CEO Shoptalk — Not Cleared In Hot

When you are calling in CAS (close air support — might be Snakes, Warthogs, fast movers, Puff the Magic Dragon — I know, dating myself) you will tell the flyboys they are “cleared hot” meaning they can bring their special brand of firepower and turn it loose on the target and that the friendlies are out of the line of fire. You are also assuring them that if you had guns firing that the gun-target line is clear.

When you are a CEO, you can never, ever clear yourself in hot when disciplining employees.

Allow me to explain:

 1. Your job as a CEO is to create an environment, a work culture, in which top notch folks can do extraordinary work.

 2. The basic bargain between a company and its employees is this — “We will give you a place you can excel; and, you will excel. We will pay you on time; and, you will work your ass off. We will treat you fairly; you will deliver full value.”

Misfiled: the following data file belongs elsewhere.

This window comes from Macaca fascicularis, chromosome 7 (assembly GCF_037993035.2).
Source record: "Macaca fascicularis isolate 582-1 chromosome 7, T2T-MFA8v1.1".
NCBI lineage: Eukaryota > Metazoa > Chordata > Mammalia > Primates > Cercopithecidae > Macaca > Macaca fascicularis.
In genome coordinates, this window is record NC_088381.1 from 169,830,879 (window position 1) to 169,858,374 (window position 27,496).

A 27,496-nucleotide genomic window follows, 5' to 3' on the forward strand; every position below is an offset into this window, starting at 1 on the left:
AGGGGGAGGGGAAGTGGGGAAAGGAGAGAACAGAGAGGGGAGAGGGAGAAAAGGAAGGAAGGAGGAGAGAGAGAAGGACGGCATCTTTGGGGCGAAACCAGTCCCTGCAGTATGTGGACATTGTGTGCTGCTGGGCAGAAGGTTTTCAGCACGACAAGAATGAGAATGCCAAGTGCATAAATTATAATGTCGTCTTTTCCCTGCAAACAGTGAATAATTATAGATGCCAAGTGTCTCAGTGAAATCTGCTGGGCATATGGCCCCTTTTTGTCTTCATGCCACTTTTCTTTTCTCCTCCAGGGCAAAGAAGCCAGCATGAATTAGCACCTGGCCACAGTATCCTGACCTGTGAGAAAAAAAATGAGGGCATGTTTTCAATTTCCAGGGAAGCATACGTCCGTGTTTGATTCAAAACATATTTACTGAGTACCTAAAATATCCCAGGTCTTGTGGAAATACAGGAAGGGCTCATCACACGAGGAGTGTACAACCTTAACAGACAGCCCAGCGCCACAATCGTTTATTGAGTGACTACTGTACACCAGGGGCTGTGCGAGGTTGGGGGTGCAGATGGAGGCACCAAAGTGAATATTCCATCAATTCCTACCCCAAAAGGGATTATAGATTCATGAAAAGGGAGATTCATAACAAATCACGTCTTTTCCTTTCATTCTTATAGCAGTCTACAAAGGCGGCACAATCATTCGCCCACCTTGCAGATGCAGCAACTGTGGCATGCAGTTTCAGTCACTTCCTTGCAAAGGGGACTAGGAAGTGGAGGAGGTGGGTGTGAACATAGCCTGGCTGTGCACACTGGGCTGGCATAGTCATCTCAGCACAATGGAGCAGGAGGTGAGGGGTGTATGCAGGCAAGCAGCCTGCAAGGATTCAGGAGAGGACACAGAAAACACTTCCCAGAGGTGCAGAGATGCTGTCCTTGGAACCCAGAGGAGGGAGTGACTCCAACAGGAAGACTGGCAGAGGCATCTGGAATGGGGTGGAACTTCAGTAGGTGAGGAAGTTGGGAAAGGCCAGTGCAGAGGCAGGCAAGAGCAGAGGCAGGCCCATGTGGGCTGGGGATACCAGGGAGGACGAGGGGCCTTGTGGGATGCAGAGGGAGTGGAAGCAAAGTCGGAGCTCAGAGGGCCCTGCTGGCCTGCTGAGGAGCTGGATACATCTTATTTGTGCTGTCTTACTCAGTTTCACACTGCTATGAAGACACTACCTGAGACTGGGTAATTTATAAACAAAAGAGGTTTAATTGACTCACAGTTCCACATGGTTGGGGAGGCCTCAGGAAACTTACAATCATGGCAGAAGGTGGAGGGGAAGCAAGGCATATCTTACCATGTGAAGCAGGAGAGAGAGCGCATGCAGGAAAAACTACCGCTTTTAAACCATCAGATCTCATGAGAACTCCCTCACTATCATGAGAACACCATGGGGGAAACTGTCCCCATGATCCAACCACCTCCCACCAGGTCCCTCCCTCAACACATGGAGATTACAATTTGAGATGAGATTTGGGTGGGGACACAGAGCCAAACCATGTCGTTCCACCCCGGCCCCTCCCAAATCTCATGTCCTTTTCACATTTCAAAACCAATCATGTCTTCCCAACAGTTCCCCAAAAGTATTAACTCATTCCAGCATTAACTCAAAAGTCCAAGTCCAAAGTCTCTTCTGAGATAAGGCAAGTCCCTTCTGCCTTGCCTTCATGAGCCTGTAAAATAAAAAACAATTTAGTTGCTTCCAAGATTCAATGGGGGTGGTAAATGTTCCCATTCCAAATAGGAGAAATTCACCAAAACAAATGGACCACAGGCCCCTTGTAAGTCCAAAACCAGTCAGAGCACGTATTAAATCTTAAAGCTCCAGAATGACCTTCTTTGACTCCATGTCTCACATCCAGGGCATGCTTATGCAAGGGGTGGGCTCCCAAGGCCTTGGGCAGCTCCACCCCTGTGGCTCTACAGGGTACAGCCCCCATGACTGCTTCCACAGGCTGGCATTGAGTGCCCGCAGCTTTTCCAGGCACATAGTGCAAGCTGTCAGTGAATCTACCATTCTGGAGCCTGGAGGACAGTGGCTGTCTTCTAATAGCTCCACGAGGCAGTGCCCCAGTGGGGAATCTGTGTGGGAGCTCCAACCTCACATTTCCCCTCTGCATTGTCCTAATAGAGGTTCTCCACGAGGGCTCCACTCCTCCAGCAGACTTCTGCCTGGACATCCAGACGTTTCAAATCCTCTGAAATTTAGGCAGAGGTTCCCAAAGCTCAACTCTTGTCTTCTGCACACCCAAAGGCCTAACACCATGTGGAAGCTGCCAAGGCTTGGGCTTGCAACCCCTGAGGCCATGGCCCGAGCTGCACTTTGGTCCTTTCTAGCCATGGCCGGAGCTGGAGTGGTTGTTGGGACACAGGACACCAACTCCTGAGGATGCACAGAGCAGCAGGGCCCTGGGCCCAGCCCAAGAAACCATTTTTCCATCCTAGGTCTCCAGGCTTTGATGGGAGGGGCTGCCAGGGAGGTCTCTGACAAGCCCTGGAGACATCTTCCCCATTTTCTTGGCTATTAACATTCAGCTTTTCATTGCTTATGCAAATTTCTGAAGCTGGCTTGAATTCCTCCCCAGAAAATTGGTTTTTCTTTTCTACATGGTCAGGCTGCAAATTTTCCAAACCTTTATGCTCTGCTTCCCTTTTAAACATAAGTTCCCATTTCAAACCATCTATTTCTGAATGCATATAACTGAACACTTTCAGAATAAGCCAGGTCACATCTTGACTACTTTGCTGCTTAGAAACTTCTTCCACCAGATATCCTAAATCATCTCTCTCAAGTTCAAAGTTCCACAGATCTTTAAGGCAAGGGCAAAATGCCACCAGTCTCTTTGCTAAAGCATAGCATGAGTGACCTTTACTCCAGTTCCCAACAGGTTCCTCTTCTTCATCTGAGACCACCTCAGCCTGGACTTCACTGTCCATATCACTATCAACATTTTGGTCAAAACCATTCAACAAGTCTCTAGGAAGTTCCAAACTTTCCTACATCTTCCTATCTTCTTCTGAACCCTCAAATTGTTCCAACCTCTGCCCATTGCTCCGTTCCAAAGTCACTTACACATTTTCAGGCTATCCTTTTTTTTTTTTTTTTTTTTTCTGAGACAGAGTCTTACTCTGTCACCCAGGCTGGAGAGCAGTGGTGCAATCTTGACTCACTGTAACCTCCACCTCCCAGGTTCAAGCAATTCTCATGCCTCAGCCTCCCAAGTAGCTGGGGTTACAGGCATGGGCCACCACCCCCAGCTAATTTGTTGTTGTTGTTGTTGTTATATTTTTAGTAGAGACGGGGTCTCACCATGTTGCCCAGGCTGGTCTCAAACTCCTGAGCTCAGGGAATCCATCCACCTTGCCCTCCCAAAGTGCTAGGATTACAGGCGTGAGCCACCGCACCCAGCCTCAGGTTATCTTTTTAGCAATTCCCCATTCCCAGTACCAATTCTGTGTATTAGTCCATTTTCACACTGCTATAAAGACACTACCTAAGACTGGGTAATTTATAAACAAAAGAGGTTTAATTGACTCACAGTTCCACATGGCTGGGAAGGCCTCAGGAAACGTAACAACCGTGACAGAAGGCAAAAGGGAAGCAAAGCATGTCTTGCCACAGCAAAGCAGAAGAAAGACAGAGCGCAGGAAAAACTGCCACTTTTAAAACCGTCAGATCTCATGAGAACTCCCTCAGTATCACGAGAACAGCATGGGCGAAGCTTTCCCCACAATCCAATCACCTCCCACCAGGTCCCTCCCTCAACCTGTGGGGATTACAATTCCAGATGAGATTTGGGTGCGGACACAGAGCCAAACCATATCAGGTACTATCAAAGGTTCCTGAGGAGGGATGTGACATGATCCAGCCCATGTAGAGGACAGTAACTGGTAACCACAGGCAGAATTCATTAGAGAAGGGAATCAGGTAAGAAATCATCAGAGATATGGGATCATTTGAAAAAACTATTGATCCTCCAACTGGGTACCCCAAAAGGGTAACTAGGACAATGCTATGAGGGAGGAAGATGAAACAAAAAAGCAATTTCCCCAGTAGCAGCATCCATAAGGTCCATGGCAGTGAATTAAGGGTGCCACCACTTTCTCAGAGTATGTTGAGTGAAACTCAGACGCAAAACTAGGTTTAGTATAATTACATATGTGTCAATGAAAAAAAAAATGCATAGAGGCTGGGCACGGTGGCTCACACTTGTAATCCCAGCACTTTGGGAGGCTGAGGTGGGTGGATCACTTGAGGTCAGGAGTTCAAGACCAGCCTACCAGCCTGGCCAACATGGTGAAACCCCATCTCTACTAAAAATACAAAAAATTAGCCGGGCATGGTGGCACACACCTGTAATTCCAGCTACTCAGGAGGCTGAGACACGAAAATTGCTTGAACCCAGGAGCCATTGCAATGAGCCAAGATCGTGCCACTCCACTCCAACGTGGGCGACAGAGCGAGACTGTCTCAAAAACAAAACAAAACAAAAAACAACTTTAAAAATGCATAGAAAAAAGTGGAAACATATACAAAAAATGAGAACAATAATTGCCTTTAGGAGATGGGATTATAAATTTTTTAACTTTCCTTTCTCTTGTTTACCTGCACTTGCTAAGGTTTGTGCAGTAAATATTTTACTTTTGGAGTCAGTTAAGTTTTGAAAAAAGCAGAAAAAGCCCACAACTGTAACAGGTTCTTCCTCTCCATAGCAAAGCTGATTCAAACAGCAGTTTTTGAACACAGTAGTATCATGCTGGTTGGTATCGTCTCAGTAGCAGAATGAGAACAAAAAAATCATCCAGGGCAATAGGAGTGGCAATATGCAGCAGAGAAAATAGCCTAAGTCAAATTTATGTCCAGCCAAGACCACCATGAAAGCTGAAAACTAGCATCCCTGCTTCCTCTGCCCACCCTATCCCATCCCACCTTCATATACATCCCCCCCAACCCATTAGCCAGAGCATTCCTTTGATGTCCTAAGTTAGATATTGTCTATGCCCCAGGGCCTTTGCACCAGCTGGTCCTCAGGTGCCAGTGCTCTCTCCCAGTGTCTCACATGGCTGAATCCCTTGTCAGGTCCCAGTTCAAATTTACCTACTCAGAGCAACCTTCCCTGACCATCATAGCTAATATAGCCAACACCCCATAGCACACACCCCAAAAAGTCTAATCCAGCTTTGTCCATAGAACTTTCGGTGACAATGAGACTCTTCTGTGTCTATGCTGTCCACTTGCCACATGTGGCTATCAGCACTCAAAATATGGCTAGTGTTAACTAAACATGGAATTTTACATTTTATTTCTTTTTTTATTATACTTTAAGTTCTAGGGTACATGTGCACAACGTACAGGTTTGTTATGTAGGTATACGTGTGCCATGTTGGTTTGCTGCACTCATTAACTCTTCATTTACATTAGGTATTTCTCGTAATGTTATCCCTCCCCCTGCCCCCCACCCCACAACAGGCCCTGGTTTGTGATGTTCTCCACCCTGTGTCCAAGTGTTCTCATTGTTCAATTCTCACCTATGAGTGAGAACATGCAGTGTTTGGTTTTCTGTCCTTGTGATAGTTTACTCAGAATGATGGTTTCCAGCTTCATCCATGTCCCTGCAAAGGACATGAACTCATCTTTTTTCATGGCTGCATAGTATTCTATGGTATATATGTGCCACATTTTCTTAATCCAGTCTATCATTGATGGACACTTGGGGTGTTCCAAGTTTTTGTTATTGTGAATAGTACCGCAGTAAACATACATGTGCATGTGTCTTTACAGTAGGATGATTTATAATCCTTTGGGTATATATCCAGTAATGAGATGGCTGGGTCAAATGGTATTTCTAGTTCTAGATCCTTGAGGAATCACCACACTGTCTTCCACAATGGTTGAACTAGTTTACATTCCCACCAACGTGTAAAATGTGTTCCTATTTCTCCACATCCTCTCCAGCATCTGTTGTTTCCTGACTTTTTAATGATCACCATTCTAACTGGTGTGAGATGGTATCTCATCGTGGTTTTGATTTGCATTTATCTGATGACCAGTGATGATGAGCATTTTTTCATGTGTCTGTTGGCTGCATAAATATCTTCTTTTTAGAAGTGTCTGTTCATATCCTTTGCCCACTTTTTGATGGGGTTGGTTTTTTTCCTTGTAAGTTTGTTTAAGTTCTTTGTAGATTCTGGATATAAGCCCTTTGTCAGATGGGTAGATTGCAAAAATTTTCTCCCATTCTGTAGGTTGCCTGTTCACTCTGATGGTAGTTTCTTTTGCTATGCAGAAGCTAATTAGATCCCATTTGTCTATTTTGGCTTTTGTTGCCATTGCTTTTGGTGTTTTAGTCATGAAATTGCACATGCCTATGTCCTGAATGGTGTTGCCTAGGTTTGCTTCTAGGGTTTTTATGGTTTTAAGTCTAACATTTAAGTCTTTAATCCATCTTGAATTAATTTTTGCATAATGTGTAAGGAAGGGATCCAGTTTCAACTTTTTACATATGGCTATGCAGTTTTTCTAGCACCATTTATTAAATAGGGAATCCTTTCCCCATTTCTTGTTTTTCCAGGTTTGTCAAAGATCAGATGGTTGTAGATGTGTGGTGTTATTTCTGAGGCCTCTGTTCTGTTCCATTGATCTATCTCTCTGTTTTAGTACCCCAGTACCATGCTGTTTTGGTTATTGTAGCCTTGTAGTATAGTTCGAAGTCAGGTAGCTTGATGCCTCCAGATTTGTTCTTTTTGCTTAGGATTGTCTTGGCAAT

3. To do this, a CEO has to hire good people, read the folks into the plan (Vision, Mission, Strategy, Tactics, Objectives, Values, Culture), provide a good environment to work in, provide clear Objectives, provide Performance Appraisal based on Objective attainment, and, on rare occasions, provide discipline.

 4. Discipline is a little different, but can be part of Performance Appraisal. Discipline is unleashed when something goes wrong that should not have gone wrong.

Need an example:

Big project deadline and key worker is out late the night before, has a few tequilas, and is unable to rise to the bell the next morning.

Manager takes liberties with a subordinate — inappropriate speech, written word, actions.

Employee wastes, squanders, or diverts to personal benefit company assets or money.

OK, so you have the picture, right?

Got it, Big Red Car, what do we do?

Some basic rules, first: